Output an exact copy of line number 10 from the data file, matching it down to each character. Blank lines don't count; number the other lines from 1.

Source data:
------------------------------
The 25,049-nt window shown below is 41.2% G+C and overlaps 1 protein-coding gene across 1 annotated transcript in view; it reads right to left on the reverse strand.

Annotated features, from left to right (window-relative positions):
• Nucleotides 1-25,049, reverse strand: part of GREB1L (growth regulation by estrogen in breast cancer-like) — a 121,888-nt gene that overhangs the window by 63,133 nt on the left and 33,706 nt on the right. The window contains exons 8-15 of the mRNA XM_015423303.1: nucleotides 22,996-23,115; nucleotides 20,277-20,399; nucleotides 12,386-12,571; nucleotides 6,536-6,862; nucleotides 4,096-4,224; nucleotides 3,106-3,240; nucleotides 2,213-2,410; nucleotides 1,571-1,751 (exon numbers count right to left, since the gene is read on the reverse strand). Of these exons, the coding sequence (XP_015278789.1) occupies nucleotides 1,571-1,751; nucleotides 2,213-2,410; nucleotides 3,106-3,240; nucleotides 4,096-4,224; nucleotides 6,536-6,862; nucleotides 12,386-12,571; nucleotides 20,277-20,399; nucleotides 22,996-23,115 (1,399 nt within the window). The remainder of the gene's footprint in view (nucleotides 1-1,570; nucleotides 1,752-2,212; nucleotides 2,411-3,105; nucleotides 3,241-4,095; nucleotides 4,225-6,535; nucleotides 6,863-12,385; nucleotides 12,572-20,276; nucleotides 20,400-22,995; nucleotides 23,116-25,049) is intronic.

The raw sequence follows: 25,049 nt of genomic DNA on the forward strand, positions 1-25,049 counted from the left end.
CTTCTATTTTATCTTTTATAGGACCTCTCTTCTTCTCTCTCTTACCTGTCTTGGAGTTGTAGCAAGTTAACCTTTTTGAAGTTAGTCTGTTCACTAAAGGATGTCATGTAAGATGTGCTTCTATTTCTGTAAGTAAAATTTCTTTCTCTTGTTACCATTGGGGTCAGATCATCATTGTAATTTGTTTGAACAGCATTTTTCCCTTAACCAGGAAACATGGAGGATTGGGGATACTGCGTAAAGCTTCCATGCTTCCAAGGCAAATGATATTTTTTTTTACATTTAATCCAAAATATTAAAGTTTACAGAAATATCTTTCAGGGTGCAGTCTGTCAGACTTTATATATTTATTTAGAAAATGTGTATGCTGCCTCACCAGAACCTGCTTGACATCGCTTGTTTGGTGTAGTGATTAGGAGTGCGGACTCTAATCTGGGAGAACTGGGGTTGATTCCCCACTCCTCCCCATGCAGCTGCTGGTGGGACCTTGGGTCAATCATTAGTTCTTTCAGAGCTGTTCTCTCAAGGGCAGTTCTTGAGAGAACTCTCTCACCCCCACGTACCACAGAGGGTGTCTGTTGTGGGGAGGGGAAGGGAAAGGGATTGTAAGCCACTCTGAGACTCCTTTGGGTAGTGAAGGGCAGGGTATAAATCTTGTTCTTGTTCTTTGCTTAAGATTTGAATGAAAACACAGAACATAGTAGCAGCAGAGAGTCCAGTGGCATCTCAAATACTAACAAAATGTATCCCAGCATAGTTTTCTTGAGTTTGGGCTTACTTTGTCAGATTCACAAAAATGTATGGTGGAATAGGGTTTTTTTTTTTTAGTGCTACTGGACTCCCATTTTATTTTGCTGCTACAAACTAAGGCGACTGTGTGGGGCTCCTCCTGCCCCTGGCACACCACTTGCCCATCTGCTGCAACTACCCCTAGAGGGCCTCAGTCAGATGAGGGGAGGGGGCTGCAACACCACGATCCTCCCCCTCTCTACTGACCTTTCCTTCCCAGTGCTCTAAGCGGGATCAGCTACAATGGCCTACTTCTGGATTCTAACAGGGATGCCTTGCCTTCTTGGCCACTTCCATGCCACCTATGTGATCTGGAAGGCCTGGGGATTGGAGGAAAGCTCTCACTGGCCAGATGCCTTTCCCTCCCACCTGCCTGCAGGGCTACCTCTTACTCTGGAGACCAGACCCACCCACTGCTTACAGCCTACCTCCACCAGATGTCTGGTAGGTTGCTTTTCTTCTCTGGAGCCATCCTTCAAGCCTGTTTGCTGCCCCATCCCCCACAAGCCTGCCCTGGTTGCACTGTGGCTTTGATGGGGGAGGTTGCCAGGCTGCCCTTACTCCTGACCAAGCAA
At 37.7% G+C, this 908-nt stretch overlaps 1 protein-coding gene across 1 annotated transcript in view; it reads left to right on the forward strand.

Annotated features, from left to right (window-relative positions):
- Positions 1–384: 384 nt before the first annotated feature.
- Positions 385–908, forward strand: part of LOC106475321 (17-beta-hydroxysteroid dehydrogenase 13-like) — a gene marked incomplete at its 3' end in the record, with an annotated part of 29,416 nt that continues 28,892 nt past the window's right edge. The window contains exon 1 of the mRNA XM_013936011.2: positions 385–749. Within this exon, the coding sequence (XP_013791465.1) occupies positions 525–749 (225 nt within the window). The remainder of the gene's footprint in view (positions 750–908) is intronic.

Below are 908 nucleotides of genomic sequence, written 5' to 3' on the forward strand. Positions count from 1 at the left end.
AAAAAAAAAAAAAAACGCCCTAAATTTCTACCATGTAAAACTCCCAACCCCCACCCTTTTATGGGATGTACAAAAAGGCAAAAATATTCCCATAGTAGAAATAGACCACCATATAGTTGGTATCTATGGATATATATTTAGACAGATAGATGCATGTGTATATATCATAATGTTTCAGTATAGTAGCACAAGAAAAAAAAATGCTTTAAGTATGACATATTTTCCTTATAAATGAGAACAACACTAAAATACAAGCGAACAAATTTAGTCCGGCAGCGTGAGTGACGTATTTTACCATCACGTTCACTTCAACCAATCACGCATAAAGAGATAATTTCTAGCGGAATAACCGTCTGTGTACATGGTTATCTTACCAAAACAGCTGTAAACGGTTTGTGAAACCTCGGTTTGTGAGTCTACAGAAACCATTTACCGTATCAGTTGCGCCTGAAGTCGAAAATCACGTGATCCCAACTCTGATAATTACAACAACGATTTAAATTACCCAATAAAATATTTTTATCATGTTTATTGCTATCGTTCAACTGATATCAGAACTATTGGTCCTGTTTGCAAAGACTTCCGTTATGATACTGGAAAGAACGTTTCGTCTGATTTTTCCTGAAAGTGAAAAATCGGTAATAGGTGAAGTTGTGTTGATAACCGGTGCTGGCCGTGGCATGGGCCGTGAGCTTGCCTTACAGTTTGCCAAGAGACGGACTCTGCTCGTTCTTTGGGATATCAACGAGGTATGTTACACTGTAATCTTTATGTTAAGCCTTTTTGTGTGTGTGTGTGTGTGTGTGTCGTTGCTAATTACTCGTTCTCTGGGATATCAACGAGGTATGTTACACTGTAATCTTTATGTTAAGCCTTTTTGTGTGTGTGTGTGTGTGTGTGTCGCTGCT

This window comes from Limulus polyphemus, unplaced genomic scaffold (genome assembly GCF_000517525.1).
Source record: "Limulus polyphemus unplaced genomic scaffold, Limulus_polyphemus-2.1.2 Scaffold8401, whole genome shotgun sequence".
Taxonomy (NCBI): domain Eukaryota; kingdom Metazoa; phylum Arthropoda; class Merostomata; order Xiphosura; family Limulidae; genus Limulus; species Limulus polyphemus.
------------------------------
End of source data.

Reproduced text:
Below are 908 nucleotides of genomic sequence, written 5' to 3' on the forward strand. Positions count from 1 at the left end.